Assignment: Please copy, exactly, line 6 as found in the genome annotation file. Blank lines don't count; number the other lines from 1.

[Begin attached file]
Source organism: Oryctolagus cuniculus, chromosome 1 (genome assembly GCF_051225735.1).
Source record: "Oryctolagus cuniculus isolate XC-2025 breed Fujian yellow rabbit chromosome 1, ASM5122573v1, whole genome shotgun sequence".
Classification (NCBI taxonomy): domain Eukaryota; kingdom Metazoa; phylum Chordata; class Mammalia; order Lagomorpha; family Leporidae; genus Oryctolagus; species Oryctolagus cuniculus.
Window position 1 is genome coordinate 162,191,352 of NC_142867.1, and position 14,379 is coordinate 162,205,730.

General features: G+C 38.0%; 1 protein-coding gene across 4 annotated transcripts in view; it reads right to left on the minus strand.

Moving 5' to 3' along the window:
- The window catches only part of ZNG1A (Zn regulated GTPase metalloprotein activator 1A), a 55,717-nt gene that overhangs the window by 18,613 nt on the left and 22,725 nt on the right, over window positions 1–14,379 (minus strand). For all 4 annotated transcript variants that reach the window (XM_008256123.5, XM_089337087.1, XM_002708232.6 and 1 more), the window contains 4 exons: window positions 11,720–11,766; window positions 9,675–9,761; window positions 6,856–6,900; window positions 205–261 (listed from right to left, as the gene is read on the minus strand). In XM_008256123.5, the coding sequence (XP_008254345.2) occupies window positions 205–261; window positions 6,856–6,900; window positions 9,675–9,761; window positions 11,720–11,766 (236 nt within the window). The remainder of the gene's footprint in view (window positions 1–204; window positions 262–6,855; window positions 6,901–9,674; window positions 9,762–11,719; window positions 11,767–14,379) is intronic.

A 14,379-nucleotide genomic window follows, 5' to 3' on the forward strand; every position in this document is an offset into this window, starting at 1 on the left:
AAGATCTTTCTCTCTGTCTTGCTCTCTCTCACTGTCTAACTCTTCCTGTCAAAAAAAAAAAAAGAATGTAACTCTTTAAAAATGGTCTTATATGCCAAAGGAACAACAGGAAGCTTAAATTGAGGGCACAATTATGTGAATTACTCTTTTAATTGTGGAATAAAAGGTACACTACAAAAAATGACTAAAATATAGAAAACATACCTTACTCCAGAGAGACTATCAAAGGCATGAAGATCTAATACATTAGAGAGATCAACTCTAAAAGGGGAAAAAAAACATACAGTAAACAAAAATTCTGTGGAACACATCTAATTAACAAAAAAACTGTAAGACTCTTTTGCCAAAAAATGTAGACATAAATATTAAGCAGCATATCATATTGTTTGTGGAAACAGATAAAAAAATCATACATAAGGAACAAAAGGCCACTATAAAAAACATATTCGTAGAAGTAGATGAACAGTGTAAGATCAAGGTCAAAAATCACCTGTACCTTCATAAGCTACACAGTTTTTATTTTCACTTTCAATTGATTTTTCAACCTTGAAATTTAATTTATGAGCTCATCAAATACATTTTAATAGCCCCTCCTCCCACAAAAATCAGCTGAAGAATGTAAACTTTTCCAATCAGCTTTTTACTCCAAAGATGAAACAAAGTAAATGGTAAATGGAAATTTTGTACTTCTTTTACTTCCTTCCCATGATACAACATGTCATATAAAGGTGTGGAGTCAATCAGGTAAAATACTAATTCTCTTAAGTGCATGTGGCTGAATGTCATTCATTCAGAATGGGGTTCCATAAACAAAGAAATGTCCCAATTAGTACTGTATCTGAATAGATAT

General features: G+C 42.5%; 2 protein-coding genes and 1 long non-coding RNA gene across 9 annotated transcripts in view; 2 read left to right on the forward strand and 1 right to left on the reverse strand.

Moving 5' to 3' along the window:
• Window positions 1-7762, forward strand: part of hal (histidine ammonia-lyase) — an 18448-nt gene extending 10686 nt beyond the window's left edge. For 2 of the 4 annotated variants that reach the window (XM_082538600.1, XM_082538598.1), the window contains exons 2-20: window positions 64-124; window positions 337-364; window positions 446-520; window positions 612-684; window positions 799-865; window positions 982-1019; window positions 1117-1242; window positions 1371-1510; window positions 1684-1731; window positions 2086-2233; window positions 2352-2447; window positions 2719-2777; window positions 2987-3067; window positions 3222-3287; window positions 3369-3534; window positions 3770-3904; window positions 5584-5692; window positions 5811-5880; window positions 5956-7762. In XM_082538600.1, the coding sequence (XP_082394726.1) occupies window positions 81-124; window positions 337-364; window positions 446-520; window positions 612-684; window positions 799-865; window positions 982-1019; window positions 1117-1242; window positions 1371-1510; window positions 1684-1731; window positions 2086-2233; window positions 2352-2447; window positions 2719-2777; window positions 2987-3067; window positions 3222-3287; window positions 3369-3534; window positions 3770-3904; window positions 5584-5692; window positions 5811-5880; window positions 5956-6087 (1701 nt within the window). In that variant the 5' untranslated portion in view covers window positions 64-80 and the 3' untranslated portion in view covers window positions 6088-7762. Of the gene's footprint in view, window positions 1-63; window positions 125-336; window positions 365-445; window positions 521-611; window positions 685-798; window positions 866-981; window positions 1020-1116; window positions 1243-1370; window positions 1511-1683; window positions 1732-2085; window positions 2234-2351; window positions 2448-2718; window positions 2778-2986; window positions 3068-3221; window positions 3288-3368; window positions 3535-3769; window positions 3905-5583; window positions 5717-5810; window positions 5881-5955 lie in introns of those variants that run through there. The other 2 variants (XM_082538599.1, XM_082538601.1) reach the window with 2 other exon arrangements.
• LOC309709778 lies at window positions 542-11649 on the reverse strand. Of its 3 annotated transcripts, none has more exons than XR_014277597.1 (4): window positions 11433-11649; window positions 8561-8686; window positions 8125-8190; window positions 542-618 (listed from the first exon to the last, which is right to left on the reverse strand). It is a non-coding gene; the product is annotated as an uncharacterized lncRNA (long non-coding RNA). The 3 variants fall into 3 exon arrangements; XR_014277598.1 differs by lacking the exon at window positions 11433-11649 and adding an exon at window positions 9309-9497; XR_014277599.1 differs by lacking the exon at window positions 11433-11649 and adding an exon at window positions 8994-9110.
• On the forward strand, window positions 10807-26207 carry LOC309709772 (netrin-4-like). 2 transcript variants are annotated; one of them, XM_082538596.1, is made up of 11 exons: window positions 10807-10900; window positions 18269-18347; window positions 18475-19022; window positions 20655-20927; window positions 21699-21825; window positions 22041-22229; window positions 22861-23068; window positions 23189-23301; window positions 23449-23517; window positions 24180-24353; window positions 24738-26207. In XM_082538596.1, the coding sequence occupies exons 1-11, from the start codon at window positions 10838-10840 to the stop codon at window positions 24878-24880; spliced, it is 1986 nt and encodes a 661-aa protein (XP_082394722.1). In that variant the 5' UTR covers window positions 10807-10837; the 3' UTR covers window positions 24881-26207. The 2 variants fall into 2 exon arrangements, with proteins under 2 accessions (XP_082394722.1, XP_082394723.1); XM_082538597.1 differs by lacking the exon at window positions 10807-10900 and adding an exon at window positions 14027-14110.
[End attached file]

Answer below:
Moving 5' to 3' along the window: